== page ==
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New Project: Infrared Paint Remover: V2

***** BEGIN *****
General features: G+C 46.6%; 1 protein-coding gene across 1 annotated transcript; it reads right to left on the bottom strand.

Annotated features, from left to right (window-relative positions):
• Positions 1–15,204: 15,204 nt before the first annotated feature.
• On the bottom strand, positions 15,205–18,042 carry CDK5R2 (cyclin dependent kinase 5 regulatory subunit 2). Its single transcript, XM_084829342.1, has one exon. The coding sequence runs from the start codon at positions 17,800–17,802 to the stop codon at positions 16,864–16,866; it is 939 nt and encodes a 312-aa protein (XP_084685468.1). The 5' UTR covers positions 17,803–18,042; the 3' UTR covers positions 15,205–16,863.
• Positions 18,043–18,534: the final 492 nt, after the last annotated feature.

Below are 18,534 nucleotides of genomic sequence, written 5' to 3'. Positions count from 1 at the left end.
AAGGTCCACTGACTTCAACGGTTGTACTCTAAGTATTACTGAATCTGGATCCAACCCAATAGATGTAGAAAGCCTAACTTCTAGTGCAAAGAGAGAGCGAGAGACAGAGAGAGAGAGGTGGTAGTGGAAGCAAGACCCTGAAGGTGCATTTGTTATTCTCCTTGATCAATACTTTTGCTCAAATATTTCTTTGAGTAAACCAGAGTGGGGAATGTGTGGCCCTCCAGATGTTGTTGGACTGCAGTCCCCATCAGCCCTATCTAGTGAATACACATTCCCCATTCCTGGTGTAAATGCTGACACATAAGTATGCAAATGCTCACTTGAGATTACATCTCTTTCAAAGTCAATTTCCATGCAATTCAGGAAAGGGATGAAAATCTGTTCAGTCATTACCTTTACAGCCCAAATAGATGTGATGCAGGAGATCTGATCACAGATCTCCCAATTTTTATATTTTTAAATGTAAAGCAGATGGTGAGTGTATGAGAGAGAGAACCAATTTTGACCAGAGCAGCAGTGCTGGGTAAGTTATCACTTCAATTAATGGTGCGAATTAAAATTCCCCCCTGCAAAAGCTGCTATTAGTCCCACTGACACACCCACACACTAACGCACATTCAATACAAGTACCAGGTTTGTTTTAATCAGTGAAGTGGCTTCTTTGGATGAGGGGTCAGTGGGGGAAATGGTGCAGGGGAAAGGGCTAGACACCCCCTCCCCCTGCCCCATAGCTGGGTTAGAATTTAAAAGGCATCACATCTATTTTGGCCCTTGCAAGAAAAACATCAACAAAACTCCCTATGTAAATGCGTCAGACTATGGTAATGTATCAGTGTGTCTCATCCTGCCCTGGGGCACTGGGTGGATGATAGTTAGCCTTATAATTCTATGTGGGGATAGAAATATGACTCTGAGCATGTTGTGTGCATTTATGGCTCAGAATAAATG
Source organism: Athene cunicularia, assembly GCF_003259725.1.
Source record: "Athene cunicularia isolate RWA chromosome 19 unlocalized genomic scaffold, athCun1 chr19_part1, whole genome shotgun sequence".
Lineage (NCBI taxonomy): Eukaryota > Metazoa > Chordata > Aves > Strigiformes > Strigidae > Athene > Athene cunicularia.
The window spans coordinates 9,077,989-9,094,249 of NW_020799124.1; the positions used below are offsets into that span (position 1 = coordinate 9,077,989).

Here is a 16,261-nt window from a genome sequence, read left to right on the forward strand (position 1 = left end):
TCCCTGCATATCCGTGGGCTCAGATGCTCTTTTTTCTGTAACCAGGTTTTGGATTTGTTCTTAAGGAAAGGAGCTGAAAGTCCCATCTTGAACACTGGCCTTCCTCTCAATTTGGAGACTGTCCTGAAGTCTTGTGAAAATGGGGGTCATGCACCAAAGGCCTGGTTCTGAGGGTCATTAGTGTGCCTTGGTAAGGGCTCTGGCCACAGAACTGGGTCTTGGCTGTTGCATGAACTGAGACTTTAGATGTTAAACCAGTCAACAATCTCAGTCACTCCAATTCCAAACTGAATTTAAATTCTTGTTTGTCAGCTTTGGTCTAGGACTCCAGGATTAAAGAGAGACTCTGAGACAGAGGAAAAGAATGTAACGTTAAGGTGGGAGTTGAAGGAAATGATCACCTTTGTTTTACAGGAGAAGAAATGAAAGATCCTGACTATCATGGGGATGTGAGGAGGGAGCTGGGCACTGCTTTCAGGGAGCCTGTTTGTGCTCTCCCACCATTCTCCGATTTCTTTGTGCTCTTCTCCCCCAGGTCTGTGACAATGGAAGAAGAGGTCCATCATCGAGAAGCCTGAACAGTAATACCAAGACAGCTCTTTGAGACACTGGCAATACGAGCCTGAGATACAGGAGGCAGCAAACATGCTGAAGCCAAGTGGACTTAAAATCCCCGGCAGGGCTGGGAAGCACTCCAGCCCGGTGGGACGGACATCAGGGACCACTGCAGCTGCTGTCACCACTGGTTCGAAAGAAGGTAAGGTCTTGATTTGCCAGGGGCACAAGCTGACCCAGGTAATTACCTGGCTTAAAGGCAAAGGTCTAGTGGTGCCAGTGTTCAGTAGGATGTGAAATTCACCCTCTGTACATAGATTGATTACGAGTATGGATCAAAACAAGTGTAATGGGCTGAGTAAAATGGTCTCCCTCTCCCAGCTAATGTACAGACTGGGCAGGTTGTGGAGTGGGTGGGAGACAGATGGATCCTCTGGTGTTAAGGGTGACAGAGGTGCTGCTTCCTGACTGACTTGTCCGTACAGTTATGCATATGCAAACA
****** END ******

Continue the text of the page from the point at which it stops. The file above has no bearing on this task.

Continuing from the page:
A modern method of removing paint from wooden surfaces is the use of infrared rays. This method has gained popularity over the past decade as an alternative to mechanical and chemical methods of removing paint. Mechanical methods such as sanding, grinding, or shaving usually increase hazards such as lead dust. Chemical solutions minimize the lead dust but result in a gooey mess that requires cleanup and more chemicals for neutralization. Infrared paint removers ofter an alternative which minimizes dust and eliminates chemicals. When exposing a painted surface to infrared rays, the rays penetrate the paint, warm the substrate below the paint, thus releasing the paint’s grip. In practice, the infrared paint remover (IPR) held over a painted spot will cause the paint to slowly bubble and lift, making it easy to scrape it off with a scraper. IPRs are seen most often used by people restoring old houses or windows. They are, however, increasingly seen used in a variety of applications. The disadvantage of an IPR is that it is not guaranteed to be effective in every situation. See the conclusion of this article for more detail. IPRs are most effective on thick layers of old paint, especially aligatored paint. They do not work well on calcimine, milk paints, and will not remove shellac or varnish.